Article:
PSP vs. iPod: Looking Beyond What's Trendy
Dec 9, 2005
Sure, the iPod is a cute and trendy gadget, but why settle? Seth Fogie wants it all: games, music, videos, e-books, and web access. Will the iPod do all this? Nope. But the PSP will! Read on to see how these two devices compare.
How the iPod Will Change the Face of Computer Security
Dec 1, 2005
Apple probably didn't intend it, but the iPod will likely prove to be an important stepping stone into solving a problem that has faced computer scientists for more than 30 years. Bruce Potter explains.
Java Perspective: Cocoa-Java Bridge
Dec 1, 2005
What if you could combine Cocoa (that easy-to-use extension to C that is the primary language used for development on the OS X platform) and Java (one of the most widely used languages on the Internet) to create an OS X native application that utilizes the power of Java's libraries? Marcus Zarra does just that in this latest article in his series on Cocoa from the Java developer's perspective.
Java Perspective: Core Data and the Mac OS X Developer
Nov 23, 2005
In this new article from a Java perspective, Marcus Zarra discusses Core Data, which is a new framework that was introduced by Apple with the release of OS X 10.4 Tiger. Core Data replaces the need for building data objects and helps manage storing data in a flat file, XML file or SQLite database. Marcus walks you through some of the basic usages of Core Data and tells you why it is so useful.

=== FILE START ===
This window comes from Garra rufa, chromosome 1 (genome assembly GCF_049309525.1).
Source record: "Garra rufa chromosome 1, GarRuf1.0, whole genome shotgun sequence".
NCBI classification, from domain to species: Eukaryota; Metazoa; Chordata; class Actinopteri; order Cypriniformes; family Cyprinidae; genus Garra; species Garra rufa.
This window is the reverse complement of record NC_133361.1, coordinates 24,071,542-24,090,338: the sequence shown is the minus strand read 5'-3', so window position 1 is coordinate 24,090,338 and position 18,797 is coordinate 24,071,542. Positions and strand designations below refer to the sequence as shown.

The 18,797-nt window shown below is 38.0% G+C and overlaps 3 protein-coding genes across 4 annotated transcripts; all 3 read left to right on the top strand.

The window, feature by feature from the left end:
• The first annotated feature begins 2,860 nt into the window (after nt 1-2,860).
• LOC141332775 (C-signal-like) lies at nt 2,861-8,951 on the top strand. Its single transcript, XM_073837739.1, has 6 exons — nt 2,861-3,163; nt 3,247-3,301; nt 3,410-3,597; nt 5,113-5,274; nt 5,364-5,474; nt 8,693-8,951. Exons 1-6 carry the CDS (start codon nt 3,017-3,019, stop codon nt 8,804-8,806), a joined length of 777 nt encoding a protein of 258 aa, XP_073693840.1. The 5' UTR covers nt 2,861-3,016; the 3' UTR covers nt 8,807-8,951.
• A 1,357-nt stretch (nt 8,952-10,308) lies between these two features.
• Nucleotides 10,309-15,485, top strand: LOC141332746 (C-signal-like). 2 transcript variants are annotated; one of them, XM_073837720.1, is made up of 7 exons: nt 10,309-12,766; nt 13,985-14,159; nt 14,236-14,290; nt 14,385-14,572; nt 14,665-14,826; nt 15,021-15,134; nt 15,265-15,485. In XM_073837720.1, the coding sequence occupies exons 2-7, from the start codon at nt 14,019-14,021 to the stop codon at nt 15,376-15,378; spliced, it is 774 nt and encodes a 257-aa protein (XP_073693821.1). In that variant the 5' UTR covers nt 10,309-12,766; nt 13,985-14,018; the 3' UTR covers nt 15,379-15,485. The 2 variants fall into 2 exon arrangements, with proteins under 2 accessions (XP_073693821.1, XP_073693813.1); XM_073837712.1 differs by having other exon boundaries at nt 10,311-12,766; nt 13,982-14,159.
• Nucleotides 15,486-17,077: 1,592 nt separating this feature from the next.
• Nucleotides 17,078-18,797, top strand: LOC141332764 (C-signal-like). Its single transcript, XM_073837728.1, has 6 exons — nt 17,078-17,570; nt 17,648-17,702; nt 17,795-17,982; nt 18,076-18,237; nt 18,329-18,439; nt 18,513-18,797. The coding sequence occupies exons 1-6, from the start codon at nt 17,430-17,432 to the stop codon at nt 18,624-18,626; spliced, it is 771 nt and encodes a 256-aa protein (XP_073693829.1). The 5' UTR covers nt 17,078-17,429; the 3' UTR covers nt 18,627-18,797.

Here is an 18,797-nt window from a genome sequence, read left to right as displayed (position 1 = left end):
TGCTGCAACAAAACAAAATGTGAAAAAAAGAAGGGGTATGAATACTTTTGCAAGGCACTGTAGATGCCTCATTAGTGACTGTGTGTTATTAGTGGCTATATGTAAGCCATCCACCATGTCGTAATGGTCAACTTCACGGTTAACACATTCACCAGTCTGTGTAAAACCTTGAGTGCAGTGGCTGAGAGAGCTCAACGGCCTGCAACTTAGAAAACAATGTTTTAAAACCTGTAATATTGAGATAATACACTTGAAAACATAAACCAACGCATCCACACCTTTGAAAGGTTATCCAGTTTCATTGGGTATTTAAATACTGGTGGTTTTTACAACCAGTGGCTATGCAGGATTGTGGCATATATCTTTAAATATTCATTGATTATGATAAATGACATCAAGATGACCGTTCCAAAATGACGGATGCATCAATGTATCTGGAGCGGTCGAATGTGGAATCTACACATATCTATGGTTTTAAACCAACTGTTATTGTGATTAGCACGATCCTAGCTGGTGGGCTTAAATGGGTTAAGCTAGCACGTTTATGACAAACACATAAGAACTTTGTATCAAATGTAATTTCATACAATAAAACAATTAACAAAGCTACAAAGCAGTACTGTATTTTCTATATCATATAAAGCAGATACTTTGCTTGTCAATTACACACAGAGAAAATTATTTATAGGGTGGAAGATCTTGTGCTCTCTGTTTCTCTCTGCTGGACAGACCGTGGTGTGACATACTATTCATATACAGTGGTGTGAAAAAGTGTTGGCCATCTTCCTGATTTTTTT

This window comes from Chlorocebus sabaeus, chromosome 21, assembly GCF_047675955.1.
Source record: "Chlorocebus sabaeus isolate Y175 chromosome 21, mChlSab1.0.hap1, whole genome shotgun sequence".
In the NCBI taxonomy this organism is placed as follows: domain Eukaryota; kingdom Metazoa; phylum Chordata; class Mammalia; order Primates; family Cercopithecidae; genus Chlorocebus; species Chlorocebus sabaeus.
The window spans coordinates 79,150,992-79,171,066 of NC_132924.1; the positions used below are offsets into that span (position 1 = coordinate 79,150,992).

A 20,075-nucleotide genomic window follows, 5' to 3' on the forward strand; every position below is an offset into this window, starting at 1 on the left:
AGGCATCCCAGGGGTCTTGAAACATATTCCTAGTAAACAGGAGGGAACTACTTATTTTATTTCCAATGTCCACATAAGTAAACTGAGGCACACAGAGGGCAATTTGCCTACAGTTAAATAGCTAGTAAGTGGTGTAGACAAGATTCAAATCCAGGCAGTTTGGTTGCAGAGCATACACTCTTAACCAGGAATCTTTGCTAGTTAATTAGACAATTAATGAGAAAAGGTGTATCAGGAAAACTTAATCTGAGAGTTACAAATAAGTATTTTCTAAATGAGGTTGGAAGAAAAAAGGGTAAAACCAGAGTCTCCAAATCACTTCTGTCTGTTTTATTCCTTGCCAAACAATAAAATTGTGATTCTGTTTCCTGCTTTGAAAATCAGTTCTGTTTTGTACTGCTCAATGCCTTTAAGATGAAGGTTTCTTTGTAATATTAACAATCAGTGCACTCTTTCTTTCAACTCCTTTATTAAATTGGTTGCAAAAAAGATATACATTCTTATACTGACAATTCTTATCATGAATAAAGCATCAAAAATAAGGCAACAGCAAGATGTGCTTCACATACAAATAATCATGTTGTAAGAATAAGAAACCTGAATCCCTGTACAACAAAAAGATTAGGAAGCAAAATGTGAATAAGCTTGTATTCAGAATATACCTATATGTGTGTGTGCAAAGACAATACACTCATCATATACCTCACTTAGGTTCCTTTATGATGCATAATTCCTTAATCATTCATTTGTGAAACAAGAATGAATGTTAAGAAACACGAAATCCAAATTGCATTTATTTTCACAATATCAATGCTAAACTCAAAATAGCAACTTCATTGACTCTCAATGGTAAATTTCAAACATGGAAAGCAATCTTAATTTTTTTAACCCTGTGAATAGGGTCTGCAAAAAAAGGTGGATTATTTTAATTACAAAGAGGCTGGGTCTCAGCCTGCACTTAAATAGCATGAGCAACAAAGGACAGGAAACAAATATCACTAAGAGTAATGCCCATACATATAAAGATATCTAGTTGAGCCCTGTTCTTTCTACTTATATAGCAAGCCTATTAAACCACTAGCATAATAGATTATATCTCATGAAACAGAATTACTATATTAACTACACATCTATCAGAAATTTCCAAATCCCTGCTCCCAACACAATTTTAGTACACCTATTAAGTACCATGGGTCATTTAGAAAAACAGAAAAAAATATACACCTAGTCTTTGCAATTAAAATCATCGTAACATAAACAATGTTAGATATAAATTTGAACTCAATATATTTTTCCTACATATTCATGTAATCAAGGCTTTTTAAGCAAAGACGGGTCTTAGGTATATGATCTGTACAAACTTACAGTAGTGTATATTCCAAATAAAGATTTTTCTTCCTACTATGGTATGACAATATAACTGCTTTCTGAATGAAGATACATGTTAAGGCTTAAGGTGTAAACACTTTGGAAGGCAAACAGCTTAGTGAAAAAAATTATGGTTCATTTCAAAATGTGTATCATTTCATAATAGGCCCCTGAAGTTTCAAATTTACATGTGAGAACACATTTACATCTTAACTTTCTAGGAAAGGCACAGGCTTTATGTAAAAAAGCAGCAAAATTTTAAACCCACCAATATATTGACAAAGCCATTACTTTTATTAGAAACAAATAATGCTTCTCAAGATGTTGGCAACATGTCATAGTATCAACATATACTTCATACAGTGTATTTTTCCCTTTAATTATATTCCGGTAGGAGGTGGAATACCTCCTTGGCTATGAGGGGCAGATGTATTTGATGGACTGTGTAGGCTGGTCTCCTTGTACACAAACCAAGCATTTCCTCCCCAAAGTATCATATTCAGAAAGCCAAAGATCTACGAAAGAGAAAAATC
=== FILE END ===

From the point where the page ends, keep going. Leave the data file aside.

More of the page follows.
Java Perspective: Key-Value Protocols, Behind the Magic of Mac OS X Development
Nov 11, 2005
KVO? KVC? Say what? Key-Value Observing and Key-Value Coding, that's what. As an introduction to Apple's new Cocoa/Objective-C API called Core Data, Marcus Zarra shows you why KVO/KVC is an incredibly useful feature in its own right and deserves the attention of any developer new to the Cocoa/Objective-C arena.
Applications and the Dock in Mac OS X Tiger
Nov 4, 2005
In this chapter we'll take a look at how you get started with applications, some of the basic commands that you’ll find in nearly any Macintosh application, and one of the methods you’ll use for managing those applications—the Dock.
Java Perspective: Cocoa Subclasses and Delegates
Nov 4, 2005
Coming from his background in Java development, the concept of using delegates and categories, as opposed to subclassing, was a bit foreign to Marcus Zarra. In Java subclassing, nearly everything was quite common. So common in fact, that Sun provided generic subclasses in quite a few cases. Objective-C and Cocoa, however, have a different approach. Marcus walks you through the different approaches used in Objective-C programming.

<< < Prev Page 3 4 5 6 7 Next >